Inside Israel and the Palestinian Territories
According to recent polls in both Israel and the West Bank, both Israeli and Palestinian populations are looking to see Hamas step up to the plate in negotiations. But that might not be enough to make Hamas willing to resurface in the West Bank just yet.
Two days ago, the Israel Dialogue Institute released a poll saying that over half of the Israeli public wants to see Hamas brought into negotiations if it recognized Israel (See Reuters’ story here).
A Ha’aretz article said, “it turns out that the majority of the public – 57% – supports the view of (Knesset member) Shaul Mofaz of (Israeli centrist party) Kadima, who published a plan earlier this week, in which he called for dialogue with Hamas under certain conditions. Inside Kadima the idea has tremendous support by some 72 percent of the party’s voters.”
Today marks the 14th anniversary, according to the Hebrew calendar, of Israeli Prime Minister Yitzhak Rabin’s assassination on Nov. 4, 1995, a day that many Israelis consider a stark reminder of political and religious fissures that have yet to be healed.
Rabin was shot in Tel Aviv at a rally to garner support for the Oslo Accords. His assassin, Yigal Amir, had a religious and right-wing background and rejected Rabin’s peace initiatives.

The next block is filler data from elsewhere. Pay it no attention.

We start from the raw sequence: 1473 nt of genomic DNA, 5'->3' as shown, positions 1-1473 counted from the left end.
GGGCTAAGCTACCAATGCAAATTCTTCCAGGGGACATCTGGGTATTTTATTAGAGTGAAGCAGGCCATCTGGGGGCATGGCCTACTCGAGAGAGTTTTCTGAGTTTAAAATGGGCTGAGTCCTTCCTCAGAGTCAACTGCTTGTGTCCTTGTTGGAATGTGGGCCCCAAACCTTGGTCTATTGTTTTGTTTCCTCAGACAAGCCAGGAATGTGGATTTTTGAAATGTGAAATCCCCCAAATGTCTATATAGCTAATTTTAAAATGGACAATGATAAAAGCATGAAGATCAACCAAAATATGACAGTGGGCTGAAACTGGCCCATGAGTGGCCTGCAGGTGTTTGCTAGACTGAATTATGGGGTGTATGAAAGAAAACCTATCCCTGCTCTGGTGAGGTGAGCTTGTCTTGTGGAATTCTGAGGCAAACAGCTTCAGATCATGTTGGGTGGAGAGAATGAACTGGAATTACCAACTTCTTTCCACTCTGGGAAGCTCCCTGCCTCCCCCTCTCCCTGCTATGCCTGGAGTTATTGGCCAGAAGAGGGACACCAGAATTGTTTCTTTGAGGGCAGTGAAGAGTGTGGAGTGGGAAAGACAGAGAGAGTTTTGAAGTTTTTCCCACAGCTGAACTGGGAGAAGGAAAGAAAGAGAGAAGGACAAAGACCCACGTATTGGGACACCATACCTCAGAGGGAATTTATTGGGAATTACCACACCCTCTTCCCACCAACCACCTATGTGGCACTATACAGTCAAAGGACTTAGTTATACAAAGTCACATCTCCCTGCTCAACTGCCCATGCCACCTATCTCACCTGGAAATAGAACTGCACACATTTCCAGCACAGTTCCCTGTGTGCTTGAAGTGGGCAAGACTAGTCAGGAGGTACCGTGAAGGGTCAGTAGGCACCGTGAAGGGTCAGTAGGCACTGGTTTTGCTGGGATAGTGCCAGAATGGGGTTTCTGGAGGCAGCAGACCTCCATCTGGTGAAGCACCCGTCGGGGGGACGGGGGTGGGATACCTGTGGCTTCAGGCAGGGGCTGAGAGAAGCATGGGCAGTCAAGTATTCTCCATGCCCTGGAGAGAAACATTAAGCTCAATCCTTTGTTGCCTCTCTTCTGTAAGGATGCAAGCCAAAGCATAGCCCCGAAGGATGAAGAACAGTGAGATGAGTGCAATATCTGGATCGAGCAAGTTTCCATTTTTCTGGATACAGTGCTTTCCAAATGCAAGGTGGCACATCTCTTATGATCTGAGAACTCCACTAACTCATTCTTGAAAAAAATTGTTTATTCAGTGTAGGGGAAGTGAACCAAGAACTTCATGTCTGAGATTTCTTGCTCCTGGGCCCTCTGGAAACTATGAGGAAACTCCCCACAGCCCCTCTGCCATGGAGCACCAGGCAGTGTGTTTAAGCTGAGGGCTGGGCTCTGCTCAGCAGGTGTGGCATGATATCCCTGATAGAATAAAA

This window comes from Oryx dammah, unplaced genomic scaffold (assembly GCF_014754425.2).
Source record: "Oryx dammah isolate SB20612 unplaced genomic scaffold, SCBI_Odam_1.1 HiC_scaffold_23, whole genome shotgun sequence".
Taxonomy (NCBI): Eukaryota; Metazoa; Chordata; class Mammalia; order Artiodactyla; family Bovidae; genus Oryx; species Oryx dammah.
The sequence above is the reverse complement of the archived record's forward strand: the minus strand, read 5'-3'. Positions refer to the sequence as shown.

Want to know how it feels to be George Mitchell, President Obama’s special envoy to the Middle East? Try getting from Jerusalem to Ramallah on a typical weekday at the rush hour. And experience stalemate, frustration, competitive selfishness, blind fury and an absence of movement that even the most stubborn and blinkered of West Bank bus drivers might see as a metaphor for the peace process that is going nowhere fast right now.
It took me 2 full hours to drive the 100 metres (yards) or so from the Israeli military checkpoint in the West Bank barrier around Jerusalem to reach the relatively open main street through Qalandiya refugee camp, the gateway to Ramallah. The reason? Well, at its simplest it’s traffic chaos caused by anarchy, a vacuum of law and order. Look further, as with much else in the Middle East, and you get a conflicting and contrasting range of explanations.